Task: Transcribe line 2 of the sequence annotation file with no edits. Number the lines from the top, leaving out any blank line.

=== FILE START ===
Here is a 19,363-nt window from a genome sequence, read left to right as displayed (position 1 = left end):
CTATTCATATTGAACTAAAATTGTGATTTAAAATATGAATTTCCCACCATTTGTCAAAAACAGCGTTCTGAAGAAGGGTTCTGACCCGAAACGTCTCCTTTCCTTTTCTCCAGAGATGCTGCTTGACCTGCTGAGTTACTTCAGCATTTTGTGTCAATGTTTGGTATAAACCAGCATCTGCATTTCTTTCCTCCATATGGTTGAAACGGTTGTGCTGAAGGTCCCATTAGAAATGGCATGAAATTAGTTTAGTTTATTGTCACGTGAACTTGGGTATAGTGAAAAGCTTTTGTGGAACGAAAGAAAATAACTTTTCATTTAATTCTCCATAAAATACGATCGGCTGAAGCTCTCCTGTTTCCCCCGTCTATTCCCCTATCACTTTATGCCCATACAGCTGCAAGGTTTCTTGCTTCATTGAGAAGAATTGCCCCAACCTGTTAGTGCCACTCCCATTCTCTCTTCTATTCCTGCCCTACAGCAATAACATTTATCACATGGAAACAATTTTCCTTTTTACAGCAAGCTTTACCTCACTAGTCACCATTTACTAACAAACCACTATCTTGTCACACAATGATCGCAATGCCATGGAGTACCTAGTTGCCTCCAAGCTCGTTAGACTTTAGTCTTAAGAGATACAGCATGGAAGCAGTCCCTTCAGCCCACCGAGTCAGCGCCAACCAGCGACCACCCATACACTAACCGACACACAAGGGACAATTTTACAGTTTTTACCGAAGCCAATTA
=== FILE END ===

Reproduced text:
CTATTCATATTGAACTAAAATTGTGATTTAAAATATGAATTTCCCACCATTTGTCAAAAACAGCGTTCTGAAGAAGGGTTCTGACCCGAAACGTCTCCTTTCCTTTTCTCCAGAGATGCTGCTTGACCTGCTGAGTTACTTCAGCATTTTGTGTCAATGTTTGGTATAAACCAGCATCTGCATTTCTTTCCTCCATATGGTTGAAACGGTTGTGCTGAAGGTCCCATTAGAAATGGCATGAAATTAGTTTAGTTTATTGTCACGTGAACTTGGGTATAGTGAAAAGCTTTTGTGGAACGAAAGAAAATAACTTTTCATTTAATTCTCCATAAAATACGATCGGCTGAAGCTCTCCTGTTTCCCCCGTCTATTCCCCTATCACTTTATGCCCATACAGCTGCAAGGTTTCTTGCTTCATTGAGAAGAATTGCCCCAACCTGTTAGTGCCACTCCCATTCTCTCTTCTATTCCTGCCCTACAGCAATAACATTTATCACATGGAAACAATTTTCCTTTTTACAGCAAGCTTTACCTCACTAGTCACCATTTACTAACAAACCACTATCTTGTCACACAATGATCGCAATGCCATGGAGTACCTAGTTGCCTCCAAGCTCGTTAGACTTTAGTCTTAAGAGATACAGCATGGAAGCAGTCCCTTCAGCCCACCGAGTCAGCGCCAACCAGCGACCACCCATACACTAACCGACACACAAGGGACAATTTTACAGTTTTTACCGAAGCCAATTA